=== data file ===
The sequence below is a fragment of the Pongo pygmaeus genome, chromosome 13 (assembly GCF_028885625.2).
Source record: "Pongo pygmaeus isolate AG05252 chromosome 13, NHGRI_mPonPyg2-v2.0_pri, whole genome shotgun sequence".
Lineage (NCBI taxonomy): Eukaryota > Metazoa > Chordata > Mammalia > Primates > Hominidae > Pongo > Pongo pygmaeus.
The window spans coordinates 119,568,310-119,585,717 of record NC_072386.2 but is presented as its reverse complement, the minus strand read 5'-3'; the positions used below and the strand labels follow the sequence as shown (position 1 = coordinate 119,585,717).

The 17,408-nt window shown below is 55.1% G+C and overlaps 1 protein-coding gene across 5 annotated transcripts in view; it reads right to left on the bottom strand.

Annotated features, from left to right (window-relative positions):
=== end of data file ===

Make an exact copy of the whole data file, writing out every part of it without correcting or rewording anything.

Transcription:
The sequence below is a fragment of the Pongo pygmaeus genome, chromosome 13 (assembly GCF_028885625.2).
Source record: "Pongo pygmaeus isolate AG05252 chromosome 13, NHGRI_mPonPyg2-v2.0_pri, whole genome shotgun sequence".
Lineage (NCBI taxonomy): Eukaryota > Metazoa > Chordata > Mammalia > Primates > Hominidae > Pongo > Pongo pygmaeus.
The window spans coordinates 119,568,310-119,585,717 of record NC_072386.2 but is presented as its reverse complement, the minus strand read 5'-3'; the positions used below and the strand labels follow the sequence as shown (position 1 = coordinate 119,585,717).

The 17,408-nt window shown below is 55.1% G+C and overlaps 1 protein-coding gene across 5 annotated transcripts in view; it reads right to left on the bottom strand.

Annotated features, from left to right (window-relative positions):